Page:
Hurricanes, global warming and all that…

Oil IT Journal Editor Neil McNaughton reflects on diverging forecasts for oil production and the debate on anthropogenic global warming. He argues that, on global warming, the oil industry is not really in a position to take sides. Circumspection is required: to redress a public opinion deficit and to ease a path for young scientists and engineers back into the business.

When world events impact the oil and gas consumers that we all are, I get a lot of interest in my position as editor of ‘the Oil Newsletter’ from friends and acquaintances. Folks seem to expect me to have the answers as to where the oil price is going next, how Katrina, and now Rita will affect us, are such catastrophes due to global warming, and so on. Of course I don’t have a clue myself, but I do hear and read a lot of industry leaders pontificate on such matters and feel obligated to try and give a kind of resume as to what folks are thinking. This is no easy matter.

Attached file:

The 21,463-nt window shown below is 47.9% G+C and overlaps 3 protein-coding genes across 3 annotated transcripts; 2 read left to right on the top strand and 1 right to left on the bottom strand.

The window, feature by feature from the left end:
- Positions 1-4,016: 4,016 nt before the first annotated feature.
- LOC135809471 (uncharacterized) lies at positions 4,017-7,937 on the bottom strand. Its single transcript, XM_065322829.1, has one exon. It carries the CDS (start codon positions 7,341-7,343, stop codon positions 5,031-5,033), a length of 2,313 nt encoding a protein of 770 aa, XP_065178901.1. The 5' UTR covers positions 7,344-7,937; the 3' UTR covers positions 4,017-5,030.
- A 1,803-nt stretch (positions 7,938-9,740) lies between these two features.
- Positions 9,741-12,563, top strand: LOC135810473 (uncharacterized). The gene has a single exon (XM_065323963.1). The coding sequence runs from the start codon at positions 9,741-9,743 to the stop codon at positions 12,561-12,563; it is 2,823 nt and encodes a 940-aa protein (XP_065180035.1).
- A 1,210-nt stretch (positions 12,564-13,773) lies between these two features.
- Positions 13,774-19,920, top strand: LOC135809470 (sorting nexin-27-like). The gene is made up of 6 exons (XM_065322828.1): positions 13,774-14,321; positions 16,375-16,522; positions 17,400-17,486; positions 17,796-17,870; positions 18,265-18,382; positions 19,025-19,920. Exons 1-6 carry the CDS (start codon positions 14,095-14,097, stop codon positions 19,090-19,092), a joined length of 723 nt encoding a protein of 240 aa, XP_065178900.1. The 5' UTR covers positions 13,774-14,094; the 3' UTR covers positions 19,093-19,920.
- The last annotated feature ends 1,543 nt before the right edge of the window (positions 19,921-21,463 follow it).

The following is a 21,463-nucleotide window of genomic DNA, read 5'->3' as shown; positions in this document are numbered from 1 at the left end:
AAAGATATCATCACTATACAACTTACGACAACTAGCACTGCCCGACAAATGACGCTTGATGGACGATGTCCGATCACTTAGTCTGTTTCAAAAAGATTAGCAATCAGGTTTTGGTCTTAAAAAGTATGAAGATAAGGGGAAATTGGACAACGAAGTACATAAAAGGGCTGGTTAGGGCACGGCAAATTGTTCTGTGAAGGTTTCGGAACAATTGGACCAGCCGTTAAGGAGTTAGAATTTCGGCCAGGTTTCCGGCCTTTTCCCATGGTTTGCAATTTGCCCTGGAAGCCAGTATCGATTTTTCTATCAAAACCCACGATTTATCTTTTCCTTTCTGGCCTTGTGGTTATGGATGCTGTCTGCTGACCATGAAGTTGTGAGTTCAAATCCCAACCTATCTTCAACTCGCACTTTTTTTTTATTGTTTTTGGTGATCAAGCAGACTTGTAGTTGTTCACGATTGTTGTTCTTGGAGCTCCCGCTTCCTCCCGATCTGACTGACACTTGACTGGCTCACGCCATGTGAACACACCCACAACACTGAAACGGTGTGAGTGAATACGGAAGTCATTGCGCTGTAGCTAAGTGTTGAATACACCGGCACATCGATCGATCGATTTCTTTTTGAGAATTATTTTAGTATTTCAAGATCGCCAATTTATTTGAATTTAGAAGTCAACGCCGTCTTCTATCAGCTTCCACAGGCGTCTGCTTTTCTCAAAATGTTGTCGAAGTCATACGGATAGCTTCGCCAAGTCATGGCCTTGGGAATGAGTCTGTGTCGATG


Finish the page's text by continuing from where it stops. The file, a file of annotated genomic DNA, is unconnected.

Already before Katrina, opinions were divergent on the oil price. As we have noted before, even within what is now an extended IHS Energy, the IHS camp was telling us that discoveries are not replacing production and that ‘peak’ is likely just around the corner, while the CERA-side argument underlines the fact that there are a lot of mega projects—notably LPG—that are set to turn things around and rectify a tight situation over the next few years. Both views can of course coexist. In fact the situation today may be unusual in that we have some visibility of the next cycle and a half or so—with a $70 boom to be replaced in the mid term with something of a bust. Or maybe not…


On the global warming issue, opinions are likewise divided along what might be called, party lines. It was interesting to see the new AAPG president, Peter Rose tending towards the warming ‘denial’ camp. Rose, writing before Katrina in the July 2005 issue of the AAPG Explorer magazine, recommended Bjorn Lomborg’s 1998 book, ‘The Skeptical Environmentalist*’ as a ‘thoroughly documented, well-informed and remarkably objective and insightful look at the environment.’ According to Rose, Lomborg’s ‘overpowering’ conclusion is that, ‘Things are not getting worse, they’re getting better.’